Beyond looking for a pad which matches the shape of your legs, the combination of length, circumference, fasteners, silicone grippers, cutouts, seams, and zips will all play a role in overall comfort. If any of these factors aren't quite right, they may pinch or chafe.

2. Protection

Knee pads are available in all different levels of protection from lightweight lycra sleeves with a bit of foam padding sewn in, to those that feature removable viscoelastic or non-newtonian protectors designed to blunt and disperse heavy slams. While these modern materials are more efficient and often lighter weight than standard polyurethane foam, they also come with a significant price tag.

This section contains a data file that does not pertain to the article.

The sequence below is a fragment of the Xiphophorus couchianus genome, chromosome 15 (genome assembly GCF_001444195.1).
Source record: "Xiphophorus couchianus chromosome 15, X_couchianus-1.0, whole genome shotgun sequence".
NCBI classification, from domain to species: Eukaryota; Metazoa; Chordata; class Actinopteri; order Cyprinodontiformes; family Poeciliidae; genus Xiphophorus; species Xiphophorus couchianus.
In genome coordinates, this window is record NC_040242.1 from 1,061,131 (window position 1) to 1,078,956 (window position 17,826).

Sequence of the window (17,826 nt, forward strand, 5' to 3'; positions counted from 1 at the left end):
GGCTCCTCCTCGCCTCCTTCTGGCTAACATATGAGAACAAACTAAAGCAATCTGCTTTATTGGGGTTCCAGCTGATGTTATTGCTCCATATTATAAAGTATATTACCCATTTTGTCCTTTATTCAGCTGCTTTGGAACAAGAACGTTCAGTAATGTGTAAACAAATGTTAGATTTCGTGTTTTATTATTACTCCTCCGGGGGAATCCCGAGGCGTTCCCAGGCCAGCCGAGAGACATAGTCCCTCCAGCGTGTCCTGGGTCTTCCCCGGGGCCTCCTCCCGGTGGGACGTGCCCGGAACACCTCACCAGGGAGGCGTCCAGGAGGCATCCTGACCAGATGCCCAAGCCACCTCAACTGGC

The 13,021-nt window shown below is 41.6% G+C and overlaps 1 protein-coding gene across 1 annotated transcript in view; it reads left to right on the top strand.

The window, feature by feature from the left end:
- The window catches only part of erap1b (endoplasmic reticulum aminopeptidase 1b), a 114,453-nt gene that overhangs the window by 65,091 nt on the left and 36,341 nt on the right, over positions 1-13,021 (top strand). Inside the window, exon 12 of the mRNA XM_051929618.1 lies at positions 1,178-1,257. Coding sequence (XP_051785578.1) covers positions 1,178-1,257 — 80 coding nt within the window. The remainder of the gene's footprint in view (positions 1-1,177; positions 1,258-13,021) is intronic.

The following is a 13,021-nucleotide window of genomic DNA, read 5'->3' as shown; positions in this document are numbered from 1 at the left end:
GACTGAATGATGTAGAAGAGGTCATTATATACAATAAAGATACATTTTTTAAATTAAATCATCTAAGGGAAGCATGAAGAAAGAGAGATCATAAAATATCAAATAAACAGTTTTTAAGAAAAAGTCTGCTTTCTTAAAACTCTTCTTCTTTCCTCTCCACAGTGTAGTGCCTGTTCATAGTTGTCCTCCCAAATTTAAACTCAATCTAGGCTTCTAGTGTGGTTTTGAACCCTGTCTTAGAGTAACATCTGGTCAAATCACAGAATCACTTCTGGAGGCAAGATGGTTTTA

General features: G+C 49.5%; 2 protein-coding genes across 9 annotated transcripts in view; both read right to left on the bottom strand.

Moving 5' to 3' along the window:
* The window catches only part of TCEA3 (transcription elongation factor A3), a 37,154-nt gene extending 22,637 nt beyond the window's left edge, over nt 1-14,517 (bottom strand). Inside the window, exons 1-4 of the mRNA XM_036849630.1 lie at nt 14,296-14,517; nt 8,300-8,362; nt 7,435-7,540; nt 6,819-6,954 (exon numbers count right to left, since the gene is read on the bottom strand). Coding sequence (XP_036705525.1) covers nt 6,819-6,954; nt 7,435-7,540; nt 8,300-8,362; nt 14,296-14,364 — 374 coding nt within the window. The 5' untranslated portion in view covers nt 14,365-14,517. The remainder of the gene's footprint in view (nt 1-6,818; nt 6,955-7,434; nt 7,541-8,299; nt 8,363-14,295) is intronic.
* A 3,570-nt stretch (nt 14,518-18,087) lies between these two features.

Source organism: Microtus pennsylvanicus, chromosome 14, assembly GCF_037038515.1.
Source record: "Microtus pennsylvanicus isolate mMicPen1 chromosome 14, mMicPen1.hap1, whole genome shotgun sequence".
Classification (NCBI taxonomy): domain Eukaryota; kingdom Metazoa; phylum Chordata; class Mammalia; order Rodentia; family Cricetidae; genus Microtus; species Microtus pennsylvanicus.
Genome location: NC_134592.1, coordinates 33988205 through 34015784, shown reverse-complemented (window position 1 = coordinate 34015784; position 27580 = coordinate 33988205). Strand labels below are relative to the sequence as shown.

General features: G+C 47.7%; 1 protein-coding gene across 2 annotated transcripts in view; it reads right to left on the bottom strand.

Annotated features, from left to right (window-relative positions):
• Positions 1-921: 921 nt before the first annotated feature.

Each pad will also offer different amounts of coverage but at the very least should extend well beyond just the knee cap itself. Burlier options will also feature secondary padding to protect other boney outcrops on the sides of the knee. 

3. Ventilation

As a general rule, the more padding on offer, the warmer it will be. Most feature moisture-wicking fabrics and are perforated to allow some airflow, but there is only so much heat these features can disperse. In this regard, it's about finding a balance between how much protection you need and how sweaty you're going to get. 

4. Durability